Austin: I don’t but I do know that players hated playing onstage at the Blizzard Arena because it was freezing cold. I follow the players on Twitter and talk on discord and there’s a lot of complaining because the hotel is like 45 minutes from the event venue so going online is likely better for the players because it cuts down on the travel issues.
As soon as these guys are in the game there is no awareness besides the game. They have the headset on, six guys are talking and the incredibly fast-paced play of Overwatch means it doesn’t matter. The only concern is that they are remote means it’s harder to control for cheating like aimbots or how do you account that one team might have better ping to a server so there are some competitive issues but in terms of the ability for the players to play won’t be affected at all.
South Korean Dominance in the Overwatch League
Bailey: A majority of the top Overwatch League players seem to be coming out of South Korea, why do you think they are such a powerhouse?
Austin: The Asian financial crisis happened at the same time Starcraft came out so when the Asian financial crisis happened the South Korean GDP went down by a third over the course of two years. Nobody was hiring so these kids all of a sudden couldn’t get a job so that’s how Starcraft took off because of unemployed young men who were highly competitive because of South Korean culture so that is why South Korea is the hub of eSports.
There is a list of average hours worked by country, and South Korea has been on the top of the list for at least 20 years. It’s an extremely hard-working population and competitive in school they rank you number one to whatever and keep the leaderboard updated all year. It’s a very communal culture. I remember when they were paying off the world bank loan post-Korean War they said we need help so people were donating their jewelry to be melted down into gold so that they could help pay off the debt. The combination of a hyper-competitive scene plus a community-oriented culture means that they have the two key factors for success for a team-based game like Overwatch.
The Transition of eSports in America
Bailey: Do you think we will see a shift from traditional sports to eSports in America?
Austin: You can find that youth participation in all kinds of athletic activities is going down one percent a year, kids are playing fewer sports and spending way more time online. I think that the gamers are making more money like Sinatraa has the $150k contract when he was 17 so I think that has validated it in a way at least. In the book, Brad has to convince Sinatraa’s mom that this is a real thing and that is part of the concern for parents that I don’t want my kid to go down this path of gaming that leads to nothing in terms of income so now that there is a path it will go towards validating it.
Bailey: Who is your favorite Overwatch hero?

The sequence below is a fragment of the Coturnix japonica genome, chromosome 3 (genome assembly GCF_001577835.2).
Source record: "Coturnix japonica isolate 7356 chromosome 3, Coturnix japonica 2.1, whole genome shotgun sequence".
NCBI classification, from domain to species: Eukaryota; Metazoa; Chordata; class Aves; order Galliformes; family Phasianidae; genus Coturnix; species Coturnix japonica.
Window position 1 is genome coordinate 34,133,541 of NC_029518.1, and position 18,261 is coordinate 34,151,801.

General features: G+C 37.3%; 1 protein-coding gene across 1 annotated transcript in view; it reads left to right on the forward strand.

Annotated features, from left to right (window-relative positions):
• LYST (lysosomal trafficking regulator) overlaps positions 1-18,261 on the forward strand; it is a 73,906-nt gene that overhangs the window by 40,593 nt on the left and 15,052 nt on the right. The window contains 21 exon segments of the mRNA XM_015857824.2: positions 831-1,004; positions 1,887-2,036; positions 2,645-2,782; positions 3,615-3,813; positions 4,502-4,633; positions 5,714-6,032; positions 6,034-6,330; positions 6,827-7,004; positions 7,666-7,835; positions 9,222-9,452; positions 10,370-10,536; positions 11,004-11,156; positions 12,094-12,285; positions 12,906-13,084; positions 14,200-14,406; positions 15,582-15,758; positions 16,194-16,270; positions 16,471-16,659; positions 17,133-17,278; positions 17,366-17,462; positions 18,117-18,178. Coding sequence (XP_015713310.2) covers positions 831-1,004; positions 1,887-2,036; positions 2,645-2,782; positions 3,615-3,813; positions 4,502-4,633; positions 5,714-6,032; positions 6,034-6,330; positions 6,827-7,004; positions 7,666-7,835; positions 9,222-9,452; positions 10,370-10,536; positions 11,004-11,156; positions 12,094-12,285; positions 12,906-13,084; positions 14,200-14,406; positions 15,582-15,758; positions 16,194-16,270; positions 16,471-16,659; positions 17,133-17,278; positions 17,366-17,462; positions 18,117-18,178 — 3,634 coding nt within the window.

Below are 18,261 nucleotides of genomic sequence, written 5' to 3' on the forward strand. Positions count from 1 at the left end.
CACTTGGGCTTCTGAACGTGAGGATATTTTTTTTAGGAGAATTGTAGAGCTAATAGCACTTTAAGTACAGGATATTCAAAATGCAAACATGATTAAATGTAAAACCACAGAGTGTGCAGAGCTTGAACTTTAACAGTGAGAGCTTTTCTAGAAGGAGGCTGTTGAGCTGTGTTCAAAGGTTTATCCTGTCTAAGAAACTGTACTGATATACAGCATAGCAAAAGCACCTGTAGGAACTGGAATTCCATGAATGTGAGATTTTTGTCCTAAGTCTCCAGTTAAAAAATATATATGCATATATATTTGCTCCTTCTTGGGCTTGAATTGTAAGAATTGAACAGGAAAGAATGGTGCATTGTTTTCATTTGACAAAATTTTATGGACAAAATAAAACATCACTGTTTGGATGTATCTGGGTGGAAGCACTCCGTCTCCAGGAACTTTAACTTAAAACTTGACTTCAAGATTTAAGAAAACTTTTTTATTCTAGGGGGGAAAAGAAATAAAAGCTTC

Austin: D.Va, I don’t have fast reflexes and she’s a tank so I tend to survive for a while and she’s fun to play. On the character side, her backstory is really awesome that she’s a young girl piloting this mech and I think it’s really cool. She was an eSports pro in South Korea and they’re saying her amazing reflexes allow her to be an amazing mech pilot.
Bailey: What was something you learned through the process of writing your first book?
Austin: One thing is the amount of research you do. Basically, for everything that is in the book, there is at least twice as much material that is not in there. My lesson was you should be doing more research than you expect to do and keep pushing because then you have more to choose from. As the story becomes clear and you have that interview you didn’t think was relevant then becomes highly relevant, so I learned to respect the amount of research.
The Future of Overwatch League and eSports
Bailey: What do you see as the future for the Overwatch League and eSports?
Austin: For Overwatch League, the player base has been declining which is normal for games. How much Overwatch 2 revitalizes the player base which then translates to more fans watching that plus the ability to get to local markets will be what causes Overwatch League to be successful or not.
For eSports more broadly, one thing is it is definitely here to stay. It is so fast-paced to watch an esports game. When I went from watching an Overwatch match to two days later a friend had tickets to go see an NBA game. I used to think of the NBA as a fast-paced sport but after coming from an Overwatch match I was bored and didn’t feel like anything was happening. It’s unlikely that these eSports fans are going to switch over to the traditional sports. It’s here to stay and is going to keep growing like crazy.
For anyone that is even a little interested in Overwatch and the growing eSports scene, Young Guns is worth checking out. Even for someone that is not interested in eSports, the book is a fantastic examination of the business of sports and how they become the giants that they are.